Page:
Critical Anthology

[…] I consider Pietro Weber to be a model, one of a very few, of the artist-craftsman of the future whose role, again according to Edward Lucie-Smith, “must be to be the manufacturer of symbols”. And of myths, I would add, an invention, things which are absolutely necessary if we are not to become complete “idiots” (or, according to a convencing semantic interpretation by the writer Giampiero Bona, “deprived of myths”). […]

Enzo Biffi Gentili

from Città d’Oriente, exhibition catalogue (Spazio Calycanthus, Rovereto)

edited by Maria Teresa di Marco – 2008

[…] His works are marked by travel memories and African and Oriental visions, by popular Mediterranean earthenware, by mythical archetypes: mother goddeses and still fertile chthonians joined, also in his pictorial work, with Catholic symbols. It is a demonstration of an etymological “religious” art, for its derivation from the Latin religare.This word means to join closely personalities and experiences apparently distant and paradoxical both in space and time. Is is a magistral lesson regarding the acceptability of the present globalisation, but only if spiritual. This motivation could be also informally considered if we compare the nice oxymoron pronounced by a jury member from Vietri: “Pietro Weber is a sea/mountain man!”.

                                              Jury of the National Prize “Viaggio attraverso la ceramica”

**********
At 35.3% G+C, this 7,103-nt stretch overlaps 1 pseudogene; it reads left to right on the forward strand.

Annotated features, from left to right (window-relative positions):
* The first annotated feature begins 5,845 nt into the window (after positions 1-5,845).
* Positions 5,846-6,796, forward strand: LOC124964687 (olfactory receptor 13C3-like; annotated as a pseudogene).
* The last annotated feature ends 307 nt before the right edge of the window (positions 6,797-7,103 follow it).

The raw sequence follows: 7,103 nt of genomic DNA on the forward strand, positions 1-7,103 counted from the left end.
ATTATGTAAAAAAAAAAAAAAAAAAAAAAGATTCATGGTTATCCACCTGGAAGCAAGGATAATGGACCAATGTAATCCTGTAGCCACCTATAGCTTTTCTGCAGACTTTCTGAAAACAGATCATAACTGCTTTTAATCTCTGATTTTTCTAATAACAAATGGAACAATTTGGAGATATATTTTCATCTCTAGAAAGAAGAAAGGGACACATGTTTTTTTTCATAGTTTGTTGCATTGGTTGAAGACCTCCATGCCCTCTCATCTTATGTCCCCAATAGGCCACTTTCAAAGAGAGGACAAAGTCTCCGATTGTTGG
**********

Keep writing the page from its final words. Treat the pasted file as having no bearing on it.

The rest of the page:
Vietri sul Mare – 2007

 […]Who, then, are the god and idols of our maestro? It is impossible to answer this question for, whilst redolent of archaism, they are immersed in the inconceivable sea of enigma. […] And what of the relationship between Weber’s gods and idols and us? They clearly demand attention and worship; and they have every right to do so, because instead of appealing to our “inauthentic existence”, they seek out and strengthen the “authentic” in us; they speak to the highest part of our being, in part which, long forgotten through daily neglect, is now drawn out by the work of Pietro Weber, attracted by that incredible falsehood which recognises that enchantment is the ultimate and incurable truth of our humanity.

Robertomaria Siena

from Tacita Materia, exhibition catalogue (Galleria Incontro d’Arte – Roma)

edited by Celeste Petri – 2009

[…] Also of interest is the more specific section on the colour of technology, seeking to define the relationship between emotion and technique. Here colour is not only used as an expression of feeling but as a consequence of the choice of materials. Thus “technological research into material and colour can be perceived as an artistic operation”. We can also reserve the terms of Leonardo’s method (clumsily attempted in the Last Supper), whereby technique is placed at the service of art, by instead applying art to technique. In Pietro Weber’s works, colour is born directly from the material, with wax forms emerging in the space defined by layers of lime mixed with the colours of the earth. […] 

Vittorio Sgarbi

from Il colore del Sacro, dell’anima e della tecnologia

exhibition catalogue (Tassullo Spa Research Centre),

edited by Marcello Nebl and Fiorenzo Degasperi, Electa Mondadori – 2006

Weber accompanies us in the search for the original aspects of our existence, without any particular superstructures or futile intellectualisms, using instead the force of the image and of individual creative ability, perhaps the same characteristics that sanctified the work of the Dogon blacksmiths.

Enrico Caldesi

from the daily newspaper La Stampa – 2005

[…] His tones are soundless, with the implacable caress of time they verge on the natural colouring of the material or the surviving shades.

Marcello Venturolli

from Taxyart – 1993